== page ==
However, invasive hemodynamic monitoring is recommended for patients with ADHF with persistent symptoms and/or when hemodynamics are uncertain . In addition, invasive monitoring can be useful in carefully selected patients with persistent symptoms despite empiric adjustment of standard therapies and one or more of the following conditions:
●Renal function is worsening with therapy
●Parenteral vasoactive agents are required
●Advanced device therapy or cardiac transplantation may be required
A pulmonary capillary wedge pressure or its equivalent, pulmonary artery occlusion pressure, of ≥18 mmHg favors cardiogenic pulmonary edema. (See "Pulmonary artery catheterization: Indications, contraindications, and complications in adults" and "Pulmonary artery catheterization: Interpretation of hemodynamic values and waveforms in adults".)
However, it is important to appreciate that pulmonary artery catheterization measurements can be misleading in certain settings. Most importantly, intermittent myocardial ischemia can cause severe but transient reduction in LV compliance, accompanied by an elevation in the LV filling pressure. Because of the change in ventricular compliance, this elevation in pressure may or may not be accompanied by an elevation in the LV volume. Furthermore, if the pulmonary capillary wedge pressure is first measured after the ischemia has resolved (and if LV function has improved), a relatively normal value may be obtained, leading to the erroneous conclusion that the respiratory distress was caused by noncardiogenic mechanisms.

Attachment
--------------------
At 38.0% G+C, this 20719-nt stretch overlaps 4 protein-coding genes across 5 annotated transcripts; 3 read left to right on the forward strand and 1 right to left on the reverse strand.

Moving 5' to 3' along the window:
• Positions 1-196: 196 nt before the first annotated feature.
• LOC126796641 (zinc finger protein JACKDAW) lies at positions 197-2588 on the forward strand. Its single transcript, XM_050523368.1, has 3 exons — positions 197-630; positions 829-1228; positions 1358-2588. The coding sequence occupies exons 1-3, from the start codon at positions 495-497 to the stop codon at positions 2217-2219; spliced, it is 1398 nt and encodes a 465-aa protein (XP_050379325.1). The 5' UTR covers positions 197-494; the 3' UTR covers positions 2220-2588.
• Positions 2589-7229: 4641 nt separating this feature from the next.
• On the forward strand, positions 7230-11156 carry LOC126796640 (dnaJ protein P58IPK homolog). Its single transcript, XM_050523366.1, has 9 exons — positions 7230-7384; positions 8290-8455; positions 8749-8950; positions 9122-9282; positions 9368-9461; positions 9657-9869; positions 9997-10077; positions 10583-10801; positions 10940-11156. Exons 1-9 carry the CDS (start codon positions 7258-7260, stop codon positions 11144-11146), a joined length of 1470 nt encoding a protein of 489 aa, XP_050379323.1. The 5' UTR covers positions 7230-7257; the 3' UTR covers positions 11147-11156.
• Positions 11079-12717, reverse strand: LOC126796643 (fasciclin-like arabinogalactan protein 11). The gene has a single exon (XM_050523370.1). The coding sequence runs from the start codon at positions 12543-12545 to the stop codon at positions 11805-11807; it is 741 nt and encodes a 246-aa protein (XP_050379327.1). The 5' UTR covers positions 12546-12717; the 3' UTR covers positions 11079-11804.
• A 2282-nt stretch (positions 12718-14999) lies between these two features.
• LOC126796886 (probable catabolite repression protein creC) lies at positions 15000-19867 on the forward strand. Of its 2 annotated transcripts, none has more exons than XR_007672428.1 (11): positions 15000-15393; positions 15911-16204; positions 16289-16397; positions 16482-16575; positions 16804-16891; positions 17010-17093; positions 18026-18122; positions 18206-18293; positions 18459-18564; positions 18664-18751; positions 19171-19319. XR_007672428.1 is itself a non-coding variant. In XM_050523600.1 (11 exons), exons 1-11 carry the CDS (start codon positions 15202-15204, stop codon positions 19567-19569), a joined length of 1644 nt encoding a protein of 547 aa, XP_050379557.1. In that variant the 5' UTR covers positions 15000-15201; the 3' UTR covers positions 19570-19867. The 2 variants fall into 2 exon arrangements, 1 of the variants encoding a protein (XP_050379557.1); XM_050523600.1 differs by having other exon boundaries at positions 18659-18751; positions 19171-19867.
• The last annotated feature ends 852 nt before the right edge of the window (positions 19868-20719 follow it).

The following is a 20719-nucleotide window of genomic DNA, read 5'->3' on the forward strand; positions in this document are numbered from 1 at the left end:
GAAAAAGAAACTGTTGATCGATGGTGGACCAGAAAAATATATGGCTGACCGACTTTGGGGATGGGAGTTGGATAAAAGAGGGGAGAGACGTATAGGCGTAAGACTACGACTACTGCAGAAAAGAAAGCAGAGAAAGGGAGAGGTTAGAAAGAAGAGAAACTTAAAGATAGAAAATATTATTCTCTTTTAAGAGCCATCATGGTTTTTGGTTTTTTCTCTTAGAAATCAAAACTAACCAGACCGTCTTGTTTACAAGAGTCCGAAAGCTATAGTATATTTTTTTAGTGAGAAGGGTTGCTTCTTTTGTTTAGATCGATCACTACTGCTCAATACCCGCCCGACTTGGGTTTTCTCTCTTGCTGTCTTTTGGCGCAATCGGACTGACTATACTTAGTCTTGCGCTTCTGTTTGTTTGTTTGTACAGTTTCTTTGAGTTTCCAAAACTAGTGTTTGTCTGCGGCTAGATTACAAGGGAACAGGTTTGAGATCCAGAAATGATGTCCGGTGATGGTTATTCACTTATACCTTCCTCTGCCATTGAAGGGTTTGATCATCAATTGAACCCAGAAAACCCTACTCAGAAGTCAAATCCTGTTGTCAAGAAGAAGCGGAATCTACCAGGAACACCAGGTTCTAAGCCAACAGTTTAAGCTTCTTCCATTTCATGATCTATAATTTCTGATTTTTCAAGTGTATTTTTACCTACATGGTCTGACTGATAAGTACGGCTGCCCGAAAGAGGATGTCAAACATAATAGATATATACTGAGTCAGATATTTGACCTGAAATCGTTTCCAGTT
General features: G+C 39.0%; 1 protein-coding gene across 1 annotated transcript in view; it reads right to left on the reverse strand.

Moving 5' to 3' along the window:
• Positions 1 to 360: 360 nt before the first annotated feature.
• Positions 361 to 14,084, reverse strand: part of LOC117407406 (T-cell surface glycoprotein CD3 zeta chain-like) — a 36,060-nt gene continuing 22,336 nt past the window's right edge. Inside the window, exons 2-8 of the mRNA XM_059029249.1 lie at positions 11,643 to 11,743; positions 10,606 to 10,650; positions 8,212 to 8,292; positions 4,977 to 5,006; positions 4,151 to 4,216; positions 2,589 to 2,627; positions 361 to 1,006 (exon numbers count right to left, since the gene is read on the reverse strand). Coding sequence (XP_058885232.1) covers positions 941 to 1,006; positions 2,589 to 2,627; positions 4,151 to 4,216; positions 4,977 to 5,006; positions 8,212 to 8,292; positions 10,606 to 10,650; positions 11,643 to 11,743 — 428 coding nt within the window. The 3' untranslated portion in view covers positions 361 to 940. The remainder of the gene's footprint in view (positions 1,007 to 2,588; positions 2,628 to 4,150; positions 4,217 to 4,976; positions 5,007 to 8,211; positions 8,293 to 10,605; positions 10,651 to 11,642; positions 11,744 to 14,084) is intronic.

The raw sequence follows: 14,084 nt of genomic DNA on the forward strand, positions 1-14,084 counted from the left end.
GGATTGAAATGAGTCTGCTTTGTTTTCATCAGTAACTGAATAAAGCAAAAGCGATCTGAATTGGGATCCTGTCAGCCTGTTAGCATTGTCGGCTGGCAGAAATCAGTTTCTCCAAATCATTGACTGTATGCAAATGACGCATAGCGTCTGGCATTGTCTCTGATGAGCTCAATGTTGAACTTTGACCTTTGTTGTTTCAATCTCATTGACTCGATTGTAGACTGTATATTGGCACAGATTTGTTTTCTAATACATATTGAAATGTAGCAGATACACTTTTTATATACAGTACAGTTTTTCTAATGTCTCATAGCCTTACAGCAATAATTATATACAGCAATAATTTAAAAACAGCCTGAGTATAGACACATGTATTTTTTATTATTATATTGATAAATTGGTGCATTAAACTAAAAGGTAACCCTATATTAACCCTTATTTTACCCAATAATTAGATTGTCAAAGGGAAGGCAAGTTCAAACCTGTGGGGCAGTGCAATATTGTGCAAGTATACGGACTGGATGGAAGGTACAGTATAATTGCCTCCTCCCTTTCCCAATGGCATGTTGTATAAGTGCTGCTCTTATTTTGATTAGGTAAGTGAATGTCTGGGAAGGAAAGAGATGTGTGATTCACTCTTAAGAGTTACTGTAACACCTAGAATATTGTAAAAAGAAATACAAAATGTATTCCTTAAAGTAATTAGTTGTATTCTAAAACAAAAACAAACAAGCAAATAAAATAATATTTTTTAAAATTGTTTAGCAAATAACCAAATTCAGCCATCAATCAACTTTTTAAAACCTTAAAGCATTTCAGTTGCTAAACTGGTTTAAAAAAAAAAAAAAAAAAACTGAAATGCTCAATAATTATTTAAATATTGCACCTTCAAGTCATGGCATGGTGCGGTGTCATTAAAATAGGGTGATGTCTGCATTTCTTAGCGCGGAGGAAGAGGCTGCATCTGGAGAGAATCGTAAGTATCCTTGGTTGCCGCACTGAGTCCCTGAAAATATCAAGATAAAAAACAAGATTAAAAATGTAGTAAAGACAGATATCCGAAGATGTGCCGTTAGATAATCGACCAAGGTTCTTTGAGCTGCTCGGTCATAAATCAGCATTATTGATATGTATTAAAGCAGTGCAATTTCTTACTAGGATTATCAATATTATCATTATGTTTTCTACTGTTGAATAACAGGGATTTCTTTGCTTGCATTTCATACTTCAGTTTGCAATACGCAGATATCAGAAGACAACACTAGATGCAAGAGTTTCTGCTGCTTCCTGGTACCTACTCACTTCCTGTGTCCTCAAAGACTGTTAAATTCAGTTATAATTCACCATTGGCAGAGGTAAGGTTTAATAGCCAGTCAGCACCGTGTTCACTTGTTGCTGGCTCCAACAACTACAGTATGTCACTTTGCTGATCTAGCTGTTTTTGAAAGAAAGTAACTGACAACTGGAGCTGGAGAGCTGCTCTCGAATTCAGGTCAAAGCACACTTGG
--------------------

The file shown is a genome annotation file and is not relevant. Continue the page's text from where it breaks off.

On the other hand, an elevated wedge pressure does not exclude the possibility of noncardiogenic pulmonary edema. It is estimated that as many as 20 percent of patients with pulmonary edema due to acute respiratory distress syndrome (ARDS) have concomitant LV dysfunction. The contribution of ARDS to the pulmonary edema requires monitoring the wedge pressure response to treatment. Noncardiogenic factors are probable if the pulmonary infiltrates and hypoxemia do not improve appreciably within 24 to 48 hours after normalization of the wedge pressure. (See "Noncardiogenic pulmonary edema".)
In patients with adequate acoustic windows, echocardiography may provide a noninvasive means of estimating filling pressures. (See "Tissue Doppler echocardiography", section on 'Estimation of LV filling pressures'.)
DIFFERENTIAL DIAGNOSIS — Since ADHF frequently presents with the sudden onset of respiratory distress that may or may not be associated with chest discomfort or a previous history of heart disease, other medical conditions must be excluded: